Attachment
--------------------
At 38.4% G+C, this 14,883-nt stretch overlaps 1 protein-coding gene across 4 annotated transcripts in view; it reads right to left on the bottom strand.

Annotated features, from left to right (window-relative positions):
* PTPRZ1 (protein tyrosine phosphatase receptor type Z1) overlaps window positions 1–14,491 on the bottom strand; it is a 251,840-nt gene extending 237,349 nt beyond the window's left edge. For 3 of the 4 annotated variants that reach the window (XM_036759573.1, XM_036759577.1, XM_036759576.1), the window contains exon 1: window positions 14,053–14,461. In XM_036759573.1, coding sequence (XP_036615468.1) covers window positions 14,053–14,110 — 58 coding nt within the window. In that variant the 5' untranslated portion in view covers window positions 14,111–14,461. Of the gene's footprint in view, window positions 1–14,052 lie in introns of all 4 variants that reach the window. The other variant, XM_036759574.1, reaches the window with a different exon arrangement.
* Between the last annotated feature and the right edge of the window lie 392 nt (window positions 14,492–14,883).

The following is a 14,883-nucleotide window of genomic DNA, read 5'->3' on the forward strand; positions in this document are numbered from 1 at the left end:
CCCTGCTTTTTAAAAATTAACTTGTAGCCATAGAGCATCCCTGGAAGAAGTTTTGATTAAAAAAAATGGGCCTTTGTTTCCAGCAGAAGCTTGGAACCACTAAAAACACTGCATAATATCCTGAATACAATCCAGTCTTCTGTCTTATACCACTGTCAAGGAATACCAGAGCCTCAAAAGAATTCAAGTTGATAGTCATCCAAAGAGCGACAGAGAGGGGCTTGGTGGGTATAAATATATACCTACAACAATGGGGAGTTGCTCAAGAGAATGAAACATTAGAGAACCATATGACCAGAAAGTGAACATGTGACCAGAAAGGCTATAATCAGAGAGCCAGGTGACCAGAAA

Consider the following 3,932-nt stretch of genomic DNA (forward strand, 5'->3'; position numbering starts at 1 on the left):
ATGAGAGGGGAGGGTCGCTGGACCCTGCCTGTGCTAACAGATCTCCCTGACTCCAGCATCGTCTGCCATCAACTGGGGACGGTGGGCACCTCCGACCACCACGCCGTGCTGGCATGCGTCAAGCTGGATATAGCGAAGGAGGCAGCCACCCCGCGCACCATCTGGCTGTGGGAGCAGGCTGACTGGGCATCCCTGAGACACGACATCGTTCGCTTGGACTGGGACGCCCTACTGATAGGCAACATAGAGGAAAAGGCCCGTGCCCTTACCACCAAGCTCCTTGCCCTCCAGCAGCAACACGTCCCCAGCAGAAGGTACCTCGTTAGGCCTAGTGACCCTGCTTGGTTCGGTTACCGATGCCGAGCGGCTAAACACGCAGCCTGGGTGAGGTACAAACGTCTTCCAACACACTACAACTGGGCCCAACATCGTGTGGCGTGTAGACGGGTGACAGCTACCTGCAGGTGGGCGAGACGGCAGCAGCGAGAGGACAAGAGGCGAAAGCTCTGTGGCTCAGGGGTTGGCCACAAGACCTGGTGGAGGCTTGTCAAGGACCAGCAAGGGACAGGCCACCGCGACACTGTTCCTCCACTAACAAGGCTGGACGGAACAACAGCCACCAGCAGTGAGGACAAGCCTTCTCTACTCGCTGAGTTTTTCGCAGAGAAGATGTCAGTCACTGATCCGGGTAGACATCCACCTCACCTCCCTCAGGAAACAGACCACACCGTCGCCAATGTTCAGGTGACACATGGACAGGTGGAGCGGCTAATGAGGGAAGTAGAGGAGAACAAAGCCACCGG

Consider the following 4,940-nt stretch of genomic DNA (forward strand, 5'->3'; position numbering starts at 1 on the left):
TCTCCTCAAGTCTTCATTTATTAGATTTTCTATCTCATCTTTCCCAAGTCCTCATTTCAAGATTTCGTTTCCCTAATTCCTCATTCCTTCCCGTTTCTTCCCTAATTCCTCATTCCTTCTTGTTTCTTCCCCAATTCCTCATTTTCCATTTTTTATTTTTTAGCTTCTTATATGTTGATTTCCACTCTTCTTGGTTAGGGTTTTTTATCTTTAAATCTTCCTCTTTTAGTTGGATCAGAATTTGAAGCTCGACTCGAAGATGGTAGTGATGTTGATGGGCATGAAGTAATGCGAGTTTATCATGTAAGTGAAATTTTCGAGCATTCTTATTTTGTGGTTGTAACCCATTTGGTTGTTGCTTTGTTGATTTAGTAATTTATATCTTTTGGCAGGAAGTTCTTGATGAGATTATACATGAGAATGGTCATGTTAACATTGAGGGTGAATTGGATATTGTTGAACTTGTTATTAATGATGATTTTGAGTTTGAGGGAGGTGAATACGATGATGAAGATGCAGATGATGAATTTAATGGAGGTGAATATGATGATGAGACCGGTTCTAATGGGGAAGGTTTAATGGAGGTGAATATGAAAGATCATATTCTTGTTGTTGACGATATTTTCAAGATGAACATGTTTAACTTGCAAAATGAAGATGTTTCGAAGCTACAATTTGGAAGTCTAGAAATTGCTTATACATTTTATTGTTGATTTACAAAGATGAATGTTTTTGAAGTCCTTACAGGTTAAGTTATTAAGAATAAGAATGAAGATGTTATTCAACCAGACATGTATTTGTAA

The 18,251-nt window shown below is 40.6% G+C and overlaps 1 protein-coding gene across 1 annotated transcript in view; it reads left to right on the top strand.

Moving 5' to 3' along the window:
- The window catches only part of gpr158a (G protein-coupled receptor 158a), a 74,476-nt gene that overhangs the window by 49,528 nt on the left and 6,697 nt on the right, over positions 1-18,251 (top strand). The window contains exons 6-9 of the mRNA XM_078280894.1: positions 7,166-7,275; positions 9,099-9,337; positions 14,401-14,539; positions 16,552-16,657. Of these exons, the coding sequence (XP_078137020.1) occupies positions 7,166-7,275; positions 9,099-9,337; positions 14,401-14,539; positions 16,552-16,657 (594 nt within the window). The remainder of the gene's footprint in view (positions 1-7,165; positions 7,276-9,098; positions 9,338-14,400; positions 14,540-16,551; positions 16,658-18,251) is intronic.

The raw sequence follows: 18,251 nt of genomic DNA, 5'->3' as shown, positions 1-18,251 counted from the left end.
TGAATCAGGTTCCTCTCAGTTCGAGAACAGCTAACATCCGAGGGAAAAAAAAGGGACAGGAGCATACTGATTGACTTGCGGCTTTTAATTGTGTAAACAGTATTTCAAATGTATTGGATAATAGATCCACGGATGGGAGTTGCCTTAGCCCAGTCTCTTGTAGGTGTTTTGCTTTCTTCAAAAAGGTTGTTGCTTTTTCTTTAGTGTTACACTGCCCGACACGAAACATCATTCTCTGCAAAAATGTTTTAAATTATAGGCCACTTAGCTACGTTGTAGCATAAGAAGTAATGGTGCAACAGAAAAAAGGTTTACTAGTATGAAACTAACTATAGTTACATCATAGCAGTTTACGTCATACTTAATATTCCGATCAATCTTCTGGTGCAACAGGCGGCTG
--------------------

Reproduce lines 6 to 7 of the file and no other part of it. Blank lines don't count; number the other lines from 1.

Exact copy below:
CCCTGCTTTTTAAAAATTAACTTGTAGCCATAGAGCATCCCTGGAAGAAGTTTTGATTAAAAAAAATGGGCCTTTGTTTCCAGCAGAAGCTTGGAACCACTAAAAACACTGCATAATATCCTGAATACAATCCAGTCTTCTGTCTTATACCACTGTCAAGGAATACCAGAGCCTCAAAAGAATTCAAGTTGATAGTCATCCAAAGAGCGACAGAGAGGGGCTTGGTGGGTATAAATATATACCTACAACAATGGGGAGTTGCTCAAGAGAATGAAACATTAGAGAACCATATGACCAGAAAGTGAACATGTGACCAGAAAGGCTATAATCAGAGAGCCAGGTGACCAGAAA

Consider the following 3,932-nt stretch of genomic DNA (forward strand, 5'->3'; position numbering starts at 1 on the left):